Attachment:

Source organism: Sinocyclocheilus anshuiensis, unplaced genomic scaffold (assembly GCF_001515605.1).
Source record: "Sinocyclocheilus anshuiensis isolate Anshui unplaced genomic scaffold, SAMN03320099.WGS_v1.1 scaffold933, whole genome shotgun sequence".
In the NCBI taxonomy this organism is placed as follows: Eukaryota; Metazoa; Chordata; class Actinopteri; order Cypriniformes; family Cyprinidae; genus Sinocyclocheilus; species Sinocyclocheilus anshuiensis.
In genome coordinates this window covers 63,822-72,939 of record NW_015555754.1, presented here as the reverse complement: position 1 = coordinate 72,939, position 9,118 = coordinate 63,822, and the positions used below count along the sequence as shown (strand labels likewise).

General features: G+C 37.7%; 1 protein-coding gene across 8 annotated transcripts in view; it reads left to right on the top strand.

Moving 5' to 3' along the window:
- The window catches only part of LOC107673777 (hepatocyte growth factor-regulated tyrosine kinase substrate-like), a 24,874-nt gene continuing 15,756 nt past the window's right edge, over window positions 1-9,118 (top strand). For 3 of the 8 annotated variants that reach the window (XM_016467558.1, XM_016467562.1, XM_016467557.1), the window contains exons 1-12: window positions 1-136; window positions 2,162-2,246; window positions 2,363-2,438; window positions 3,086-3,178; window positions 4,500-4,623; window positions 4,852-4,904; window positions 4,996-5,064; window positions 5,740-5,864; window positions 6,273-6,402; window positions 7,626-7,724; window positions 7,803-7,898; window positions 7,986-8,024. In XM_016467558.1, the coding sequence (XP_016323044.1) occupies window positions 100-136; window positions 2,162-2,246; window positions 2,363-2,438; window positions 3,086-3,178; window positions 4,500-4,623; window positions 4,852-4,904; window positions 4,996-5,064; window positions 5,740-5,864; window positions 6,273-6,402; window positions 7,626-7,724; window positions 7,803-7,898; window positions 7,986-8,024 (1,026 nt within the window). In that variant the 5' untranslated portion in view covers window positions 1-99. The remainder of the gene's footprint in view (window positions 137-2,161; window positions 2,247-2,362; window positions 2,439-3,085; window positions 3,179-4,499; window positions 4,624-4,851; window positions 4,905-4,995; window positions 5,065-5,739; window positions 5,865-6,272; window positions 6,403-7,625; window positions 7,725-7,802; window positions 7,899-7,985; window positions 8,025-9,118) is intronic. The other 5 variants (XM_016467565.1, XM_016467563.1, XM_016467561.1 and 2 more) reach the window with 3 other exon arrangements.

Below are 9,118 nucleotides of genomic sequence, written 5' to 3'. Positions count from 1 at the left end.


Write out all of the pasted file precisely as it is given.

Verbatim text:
Source organism: Sinocyclocheilus anshuiensis, unplaced genomic scaffold (assembly GCF_001515605.1).
Source record: "Sinocyclocheilus anshuiensis isolate Anshui unplaced genomic scaffold, SAMN03320099.WGS_v1.1 scaffold933, whole genome shotgun sequence".
In the NCBI taxonomy this organism is placed as follows: Eukaryota; Metazoa; Chordata; class Actinopteri; order Cypriniformes; family Cyprinidae; genus Sinocyclocheilus; species Sinocyclocheilus anshuiensis.
In genome coordinates this window covers 63,822-72,939 of record NW_015555754.1, presented here as the reverse complement: position 1 = coordinate 72,939, position 9,118 = coordinate 63,822, and the positions used below count along the sequence as shown (strand labels likewise).

General features: G+C 37.7%; 1 protein-coding gene across 8 annotated transcripts in view; it reads left to right on the top strand.

Moving 5' to 3' along the window:
- The window catches only part of LOC107673777 (hepatocyte growth factor-regulated tyrosine kinase substrate-like), a 24,874-nt gene continuing 15,756 nt past the window's right edge, over window positions 1-9,118 (top strand). For 3 of the 8 annotated variants that reach the window (XM_016467558.1, XM_016467562.1, XM_016467557.1), the window contains exons 1-12: window positions 1-136; window positions 2,162-2,246; window positions 2,363-2,438; window positions 3,086-3,178; window positions 4,500-4,623; window positions 4,852-4,904; window positions 4,996-5,064; window positions 5,740-5,864; window positions 6,273-6,402; window positions 7,626-7,724; window positions 7,803-7,898; window positions 7,986-8,024. In XM_016467558.1, the coding sequence (XP_016323044.1) occupies window positions 100-136; window positions 2,162-2,246; window positions 2,363-2,438; window positions 3,086-3,178; window positions 4,500-4,623; window positions 4,852-4,904; window positions 4,996-5,064; window positions 5,740-5,864; window positions 6,273-6,402; window positions 7,626-7,724; window positions 7,803-7,898; window positions 7,986-8,024 (1,026 nt within the window). In that variant the 5' untranslated portion in view covers window positions 1-99. The remainder of the gene's footprint in view (window positions 137-2,161; window positions 2,247-2,362; window positions 2,439-3,085; window positions 3,179-4,499; window positions 4,624-4,851; window positions 4,905-4,995; window positions 5,065-5,739; window positions 5,865-6,272; window positions 6,403-7,625; window positions 7,725-7,802; window positions 7,899-7,985; window positions 8,025-9,118) is intronic. The other 5 variants (XM_016467565.1, XM_016467563.1, XM_016467561.1 and 2 more) reach the window with 3 other exon arrangements.

Below are 9,118 nucleotides of genomic sequence, written 5' to 3'. Positions count from 1 at the left end.